New York Times reports new threats at Fukushima Dai-Ichi reactors

The New York Times has obtained a copy of a confidential document prepared by the US Nuclear Regulatory Commission's oversight team of the Fukushima Dai-Ichi nuclear power plant disaster. The nuclear hazard assessment warns of an increasingly complicated path towards restoring cooling and regaining control of the severely damaged reactor systems in four of the six units. New threats of more hydrogen gas explosions and futher damage to the reactors from water laden reactor buildings from more earthquake aftershocks may be increasing.

One of the most disturbing news story accounts taken from the NRC document states:

"The document also suggests that fragments or particles of nuclear fuel from spent fuel pools
above the reactors were blown “up to one mile from the units,” and that pieces of highly
radioactive material fell between two units and had to be “bulldozed over,” presumably to
protect workers at the site. The ejection of nuclear material, which may have occurred
during one of the earlier hydrogen explosions, may indicate more extensive damage to the
extremely radioactive pools than previously disclosed."


Kevin Kamps at the Darlington, Ontario hearings


Worker monitoring radiation at Fukushima plant says levels immeasurable

This from NHK: "A radiation monitor at the troubled Fukushima Daiichi nuclear power plant says workers there are exposed to immeasurable levels of radiation.

The monitor told NHK that no one can enter the plant's No. 1 through 3 reactor buildings because radiation levels are so high that monitoring devices have been rendered useless. He said even levels outside the buildings exceed 100 millisieverts in some places.

Pools and streams of water contaminated by high-level radiation are being found throughout the facility.

The monitor said he takes measurements as soon as he finds water, because he can't determine whether it's contaminated just by looking at it. He said he's very worried about the safety of workers there.

Contaminated water and efforts to remove it have been hampering much-needed work to cool the reactors.

The monitor expressed frustration, likening the situation to looking up a mountain that one has to climb, without having taken a step up."

Tuesday, April 05, 2011 19:51 +0900 (JST)


Radiation debate rages inside EPA

Public Employees for Environmental Resposibility (PEER) released a media advisory about a plan at EPA to radically hike post-accident radiation in food & water. "The internal documents show that under the updated PAG a single glass of water could give a lifetime’s permissible exposure. In addition, it would allow long-term cleanup limits thousands of times more lax than anything EPA has ever before accepted. These new limits would cause a cancer in as much as every fourth person exposed." PEER News Release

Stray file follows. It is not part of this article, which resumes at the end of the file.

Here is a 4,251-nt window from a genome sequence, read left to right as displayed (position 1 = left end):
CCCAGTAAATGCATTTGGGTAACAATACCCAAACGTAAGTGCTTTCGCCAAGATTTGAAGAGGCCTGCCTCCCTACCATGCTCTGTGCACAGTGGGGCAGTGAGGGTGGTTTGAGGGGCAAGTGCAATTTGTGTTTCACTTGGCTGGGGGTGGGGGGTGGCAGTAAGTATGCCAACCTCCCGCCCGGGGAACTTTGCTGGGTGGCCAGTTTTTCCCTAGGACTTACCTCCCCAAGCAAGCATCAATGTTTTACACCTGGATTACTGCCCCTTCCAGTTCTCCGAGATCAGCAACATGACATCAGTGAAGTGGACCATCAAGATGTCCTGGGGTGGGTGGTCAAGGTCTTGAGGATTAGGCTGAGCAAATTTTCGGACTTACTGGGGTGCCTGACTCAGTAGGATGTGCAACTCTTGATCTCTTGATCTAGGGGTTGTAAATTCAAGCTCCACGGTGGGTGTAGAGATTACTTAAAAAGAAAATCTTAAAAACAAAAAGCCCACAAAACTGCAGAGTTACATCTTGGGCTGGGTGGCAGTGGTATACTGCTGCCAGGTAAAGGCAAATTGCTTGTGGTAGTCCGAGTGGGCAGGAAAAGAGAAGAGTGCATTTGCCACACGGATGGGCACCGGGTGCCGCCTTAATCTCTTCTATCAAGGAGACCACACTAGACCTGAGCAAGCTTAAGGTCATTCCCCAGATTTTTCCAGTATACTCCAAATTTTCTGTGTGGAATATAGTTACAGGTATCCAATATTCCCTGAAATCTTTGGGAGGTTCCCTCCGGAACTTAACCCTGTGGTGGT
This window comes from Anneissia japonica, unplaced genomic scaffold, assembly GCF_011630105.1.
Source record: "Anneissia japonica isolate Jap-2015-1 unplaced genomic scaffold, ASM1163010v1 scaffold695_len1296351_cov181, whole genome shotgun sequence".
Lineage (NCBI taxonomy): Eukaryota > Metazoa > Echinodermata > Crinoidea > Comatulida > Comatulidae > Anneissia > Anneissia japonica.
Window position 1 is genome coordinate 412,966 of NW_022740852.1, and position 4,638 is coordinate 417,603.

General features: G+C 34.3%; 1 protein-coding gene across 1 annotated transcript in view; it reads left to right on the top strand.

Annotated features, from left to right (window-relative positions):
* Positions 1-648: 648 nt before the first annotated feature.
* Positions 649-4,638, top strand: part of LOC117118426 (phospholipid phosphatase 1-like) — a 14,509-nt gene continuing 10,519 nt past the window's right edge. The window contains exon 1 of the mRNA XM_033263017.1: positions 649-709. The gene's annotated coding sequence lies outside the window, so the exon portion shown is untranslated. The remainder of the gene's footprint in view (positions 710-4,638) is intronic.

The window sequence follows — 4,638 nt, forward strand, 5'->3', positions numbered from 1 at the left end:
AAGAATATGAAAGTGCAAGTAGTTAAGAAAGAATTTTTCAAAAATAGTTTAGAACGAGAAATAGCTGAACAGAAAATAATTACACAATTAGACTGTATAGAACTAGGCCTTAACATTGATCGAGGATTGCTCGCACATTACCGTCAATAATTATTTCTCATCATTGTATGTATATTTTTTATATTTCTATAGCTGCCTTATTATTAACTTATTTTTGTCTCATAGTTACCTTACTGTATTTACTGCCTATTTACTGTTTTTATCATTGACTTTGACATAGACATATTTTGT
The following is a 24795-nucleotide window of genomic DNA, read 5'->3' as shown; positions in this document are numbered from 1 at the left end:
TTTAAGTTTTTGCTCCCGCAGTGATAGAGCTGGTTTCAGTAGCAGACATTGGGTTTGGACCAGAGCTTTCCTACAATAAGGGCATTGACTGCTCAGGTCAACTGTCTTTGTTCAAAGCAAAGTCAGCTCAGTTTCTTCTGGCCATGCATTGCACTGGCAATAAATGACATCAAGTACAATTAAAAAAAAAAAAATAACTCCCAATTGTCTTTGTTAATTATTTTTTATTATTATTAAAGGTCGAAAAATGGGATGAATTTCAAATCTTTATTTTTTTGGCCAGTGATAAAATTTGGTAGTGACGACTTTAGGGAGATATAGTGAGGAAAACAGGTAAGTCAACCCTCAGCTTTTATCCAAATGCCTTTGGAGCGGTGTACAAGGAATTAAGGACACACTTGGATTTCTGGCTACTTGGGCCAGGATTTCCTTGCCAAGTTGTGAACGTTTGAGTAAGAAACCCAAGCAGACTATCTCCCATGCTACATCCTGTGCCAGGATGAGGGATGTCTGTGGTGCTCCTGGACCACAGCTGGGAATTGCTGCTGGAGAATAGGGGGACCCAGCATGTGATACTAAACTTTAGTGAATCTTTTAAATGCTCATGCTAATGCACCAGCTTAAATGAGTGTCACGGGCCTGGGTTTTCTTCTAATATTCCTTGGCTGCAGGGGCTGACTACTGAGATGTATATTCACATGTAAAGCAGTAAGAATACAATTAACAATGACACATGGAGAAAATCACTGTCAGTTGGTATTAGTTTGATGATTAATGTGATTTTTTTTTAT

Radiation leaking into Pacific Ocean now 7.5 million times legal limit


The Los Angeles Times is reporting that radioactive iodine levels in sea water off the coast of the stricken Fukushima Dai-Ichi nuclear power plant have risen to 7.5 million times the legally "permitted" levels. Radioactive cesiuim levels are now recorded at 1.1 million times the so-called "permissible" limit.  It must always be noted that even "permissible" levels are not medically considered safe levels for radiation exposure as there is no "safe" exposure level without an associated increase in risk to health.

NHK Japan news service is further reporting that the much longer lived  radioactive cesium (30 year half-life) in the marine enviroment off the coast of the stricken reactor is bioaccumulating in schools of "sand lance" fish.  As a result, sand lance fishing is now being restricted. The contamination of the marine food web or chain is of increasing concern.  The sand lance are near shore schooling fish that form an important food source for marine life including salmon, whales and sea birds.

NHK quoted a Japanese fisherman to say, "If these contaminated leaks continue, it will gradually ruin the sea. We have only one hope, stop the leaks." 

As barrier after barrier has failed to contain radiation from the multi-unit reactor accident, the containment structures have become sieves for uncontrolled releases of greater and greater amounts of radioactive isotopes leaking into the ocean and the atmosphere. High radiation levels continue to hamper and defeat repair efforts. After failure to inject concrete into one known crack with a flow rate of several tons of radioactive water per hour, TEPCO is now injecting a "liquid glass" to stem the toxic flow. The company is considering putting up offshore "silt fences" in a desparate attempt to dam the radiation closer in offshore water closer to the reactor site.

Brian Ross has also blogged at the Daily Kos about the impact of such large-scale radioactivity releases on the health of the world's oceans the life forms that live there.